Polish Language/Diminutives and Folklore
Hello. Iím about to publish a young adult novel that includes a Polish character, and I have two questions Iíd like help with.
First, the character creates a derisive nickname for another character that means ďlittle cabbage.Ē Instead of using it in an endearing way, as the French do, he uses it to mock the other characterís lack of intelligence. Iíve been writing Kapustaczka, but thatís basically a blind guess based on the Polish word for cabbage. Is there a word or a way to write a diminutive of cabbage you would recommend? Or would it be more appropriate to use a different vegetable?
Second, the character references two creatures from Polish folklore. Unfortunately, I read about these creatures on the internet, and I canít find any reputable sources to confirm what I read online. What Iíve read says that a dola is a type of spirit that makes sure people act in accordance to their fate and that a nawie is the spirit of a person who died tragically or before baptism. Is this correct? (I understand that folklore isnít your area of expertise and will completely understand if this isnít a question you can answer.)
Thank you so much for your time and attention.
a) Diminutives for "kapusta" are quite rare in daily use in Poland - yet everything is possible.
The one that comes to mind immediately is "kapustka" (1st degree diminutive: "kapust-[a]" + "ka"), but this refers more to a dish made of thinly sliced and cooked cabbage). The second degree diminutive is always possible: "kapusteczka" (i.e. a diminutive made from the 1st degree diminutive: "kapust-ka" + "-ek-" with an alternation [palatalisation of k] to "-ecz-").
Your guess for this kind of diminutive is close to correct, yet you have not taken into consideration that here we deal with an infix "-ek-"/"-ecz", not with a suffix, and that the final ending "-a" is not a part of the word base.
Compare: chusta - chustka - chusteczka (all three words in very frequent common usage: shawl/scarf - scarf/handkerchief - handkerchief/napkin).
I think that for your purpose the word "kapusteczka" might be used, but that would require a great deal of raffinated irony or sarcasm. The word is endearing, but in a very simple way, and for mocking one would need something more "swet" or "cute". More probable for mocking purpose one would use another type of the 2nd degree diminutive: either the modern "Kapuścinka" (the final -st of the word base becomes palatalised to -ść before the -i of "-in"; or sounding a bit archaic or regional "Kapusteńka". The Vocative case of them would be "Kapuścinko" and "Kapusteńko" respectivly. If referring to a female character I would recommend "Kapuścinka" with Vocative "Kapuścinko"; but if referring to a male character I would recommend using an ancient form of the Vocative for the second one instead, "Kapusteńku", similar to the forms found in the 19th century's (yet still pretending to be archaich of the XVIIth century) Henryk Sienkiewicz's "Trilogy", especially frequently found in the expressions of Zagłoba in these novels (see: https://en.wikipedia.org/wiki/Jan_Onufry_Zag%C5%82oba). I cannot recall any example now, this would require an hour or two of re-reading the thick volumes of seond part of the Trilogy, "The Deluge".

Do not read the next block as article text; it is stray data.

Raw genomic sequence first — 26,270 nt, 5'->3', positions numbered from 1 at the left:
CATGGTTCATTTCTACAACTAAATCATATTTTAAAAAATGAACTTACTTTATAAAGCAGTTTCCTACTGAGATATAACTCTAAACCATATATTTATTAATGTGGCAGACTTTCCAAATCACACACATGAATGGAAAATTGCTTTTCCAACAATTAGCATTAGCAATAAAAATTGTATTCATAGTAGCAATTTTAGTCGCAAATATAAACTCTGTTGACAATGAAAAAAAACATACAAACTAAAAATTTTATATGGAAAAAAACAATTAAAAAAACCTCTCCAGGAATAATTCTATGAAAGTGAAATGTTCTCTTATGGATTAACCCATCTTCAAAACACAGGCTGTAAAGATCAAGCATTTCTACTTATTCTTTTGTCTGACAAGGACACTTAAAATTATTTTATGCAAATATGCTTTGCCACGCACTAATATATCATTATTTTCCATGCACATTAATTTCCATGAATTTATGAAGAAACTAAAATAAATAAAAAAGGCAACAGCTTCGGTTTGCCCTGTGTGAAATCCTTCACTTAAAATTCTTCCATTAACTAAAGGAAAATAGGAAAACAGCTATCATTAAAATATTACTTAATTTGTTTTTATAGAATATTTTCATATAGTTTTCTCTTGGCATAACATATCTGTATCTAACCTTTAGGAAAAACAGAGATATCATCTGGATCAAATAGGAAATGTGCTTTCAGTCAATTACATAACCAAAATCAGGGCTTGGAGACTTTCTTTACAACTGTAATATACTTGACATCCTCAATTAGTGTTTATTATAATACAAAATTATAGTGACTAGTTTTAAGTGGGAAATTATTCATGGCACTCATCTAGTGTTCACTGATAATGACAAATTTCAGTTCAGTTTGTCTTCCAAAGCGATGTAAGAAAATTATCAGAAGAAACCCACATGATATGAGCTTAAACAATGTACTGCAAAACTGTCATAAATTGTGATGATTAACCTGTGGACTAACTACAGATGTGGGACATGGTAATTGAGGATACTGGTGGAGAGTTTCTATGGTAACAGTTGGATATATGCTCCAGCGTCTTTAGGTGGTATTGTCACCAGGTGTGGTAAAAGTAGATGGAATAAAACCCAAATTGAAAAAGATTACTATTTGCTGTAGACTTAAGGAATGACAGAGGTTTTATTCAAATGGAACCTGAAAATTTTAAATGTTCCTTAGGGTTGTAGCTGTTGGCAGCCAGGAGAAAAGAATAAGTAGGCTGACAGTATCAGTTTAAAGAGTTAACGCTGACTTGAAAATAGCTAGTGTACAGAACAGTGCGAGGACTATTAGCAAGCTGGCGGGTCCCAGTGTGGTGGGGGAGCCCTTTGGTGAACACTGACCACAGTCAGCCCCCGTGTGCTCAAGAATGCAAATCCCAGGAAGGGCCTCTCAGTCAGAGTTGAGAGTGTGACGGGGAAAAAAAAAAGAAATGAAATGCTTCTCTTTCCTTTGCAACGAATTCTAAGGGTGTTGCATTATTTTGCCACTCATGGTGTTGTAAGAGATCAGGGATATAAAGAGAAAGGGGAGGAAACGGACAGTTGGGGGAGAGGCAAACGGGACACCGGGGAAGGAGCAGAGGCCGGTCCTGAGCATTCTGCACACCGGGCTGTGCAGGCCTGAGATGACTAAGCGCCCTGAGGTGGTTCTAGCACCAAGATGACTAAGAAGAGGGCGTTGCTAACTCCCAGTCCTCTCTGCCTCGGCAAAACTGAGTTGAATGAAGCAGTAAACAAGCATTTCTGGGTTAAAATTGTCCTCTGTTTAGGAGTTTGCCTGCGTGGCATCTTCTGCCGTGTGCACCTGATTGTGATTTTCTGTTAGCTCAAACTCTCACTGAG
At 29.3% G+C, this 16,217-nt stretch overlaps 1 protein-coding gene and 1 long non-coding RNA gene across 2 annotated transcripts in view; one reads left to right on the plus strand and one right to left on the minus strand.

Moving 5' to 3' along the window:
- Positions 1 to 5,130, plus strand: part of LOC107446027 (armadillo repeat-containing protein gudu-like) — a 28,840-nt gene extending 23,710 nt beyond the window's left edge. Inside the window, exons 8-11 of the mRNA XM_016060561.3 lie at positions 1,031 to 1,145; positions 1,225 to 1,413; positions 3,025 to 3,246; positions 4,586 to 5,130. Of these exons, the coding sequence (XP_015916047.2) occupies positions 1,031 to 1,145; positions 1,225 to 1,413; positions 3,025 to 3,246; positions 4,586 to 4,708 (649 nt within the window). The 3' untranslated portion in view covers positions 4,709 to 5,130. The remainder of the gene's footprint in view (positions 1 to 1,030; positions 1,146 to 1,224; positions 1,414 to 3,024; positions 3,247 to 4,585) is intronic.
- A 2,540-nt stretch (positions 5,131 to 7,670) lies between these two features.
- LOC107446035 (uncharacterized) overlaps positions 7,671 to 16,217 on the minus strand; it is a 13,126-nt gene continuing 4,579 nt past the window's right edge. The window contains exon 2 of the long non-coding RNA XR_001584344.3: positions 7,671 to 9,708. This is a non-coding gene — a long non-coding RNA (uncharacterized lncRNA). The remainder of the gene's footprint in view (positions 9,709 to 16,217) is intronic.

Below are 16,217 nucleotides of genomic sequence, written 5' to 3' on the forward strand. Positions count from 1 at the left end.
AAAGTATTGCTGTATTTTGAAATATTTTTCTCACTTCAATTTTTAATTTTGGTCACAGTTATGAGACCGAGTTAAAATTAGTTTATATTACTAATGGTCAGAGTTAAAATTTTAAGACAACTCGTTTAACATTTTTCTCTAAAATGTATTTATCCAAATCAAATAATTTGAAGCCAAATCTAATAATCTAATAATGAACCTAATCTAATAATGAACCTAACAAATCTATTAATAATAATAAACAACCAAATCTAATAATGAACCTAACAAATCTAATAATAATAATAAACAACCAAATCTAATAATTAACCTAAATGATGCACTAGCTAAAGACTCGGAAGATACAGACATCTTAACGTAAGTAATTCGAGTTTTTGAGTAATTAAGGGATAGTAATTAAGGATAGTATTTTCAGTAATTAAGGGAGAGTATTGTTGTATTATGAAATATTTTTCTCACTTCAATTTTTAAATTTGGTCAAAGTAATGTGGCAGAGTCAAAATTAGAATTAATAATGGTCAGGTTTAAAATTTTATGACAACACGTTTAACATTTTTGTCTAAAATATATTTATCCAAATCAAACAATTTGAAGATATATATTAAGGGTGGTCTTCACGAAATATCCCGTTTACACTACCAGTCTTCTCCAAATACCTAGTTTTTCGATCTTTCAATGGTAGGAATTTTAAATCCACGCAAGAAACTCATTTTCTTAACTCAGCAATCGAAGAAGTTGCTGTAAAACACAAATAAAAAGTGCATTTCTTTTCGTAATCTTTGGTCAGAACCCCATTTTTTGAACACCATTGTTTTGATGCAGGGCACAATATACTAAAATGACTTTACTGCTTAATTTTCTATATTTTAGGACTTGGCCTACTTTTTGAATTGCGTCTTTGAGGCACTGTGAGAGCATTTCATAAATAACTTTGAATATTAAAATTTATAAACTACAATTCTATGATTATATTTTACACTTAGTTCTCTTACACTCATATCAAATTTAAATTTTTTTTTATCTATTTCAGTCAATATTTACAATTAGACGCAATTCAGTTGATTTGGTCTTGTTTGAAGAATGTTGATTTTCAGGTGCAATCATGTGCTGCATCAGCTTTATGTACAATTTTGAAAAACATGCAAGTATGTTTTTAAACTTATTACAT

I will also remind you that in Polish diminutive can be used for mocking purpose, yet for direct derogatory purpose we rather use augmentative (zgrubienie), which is opposite to diminituve (zdrobnienie).
So augentatives for "kapusta" could be "Kapuścicha" (especially good if referring to a female), or "Kapuścisko" (for both sexes). For the same puspose one may also call someone "Kapuśniak" (lit.: "the cabbage soup"), especially good for males.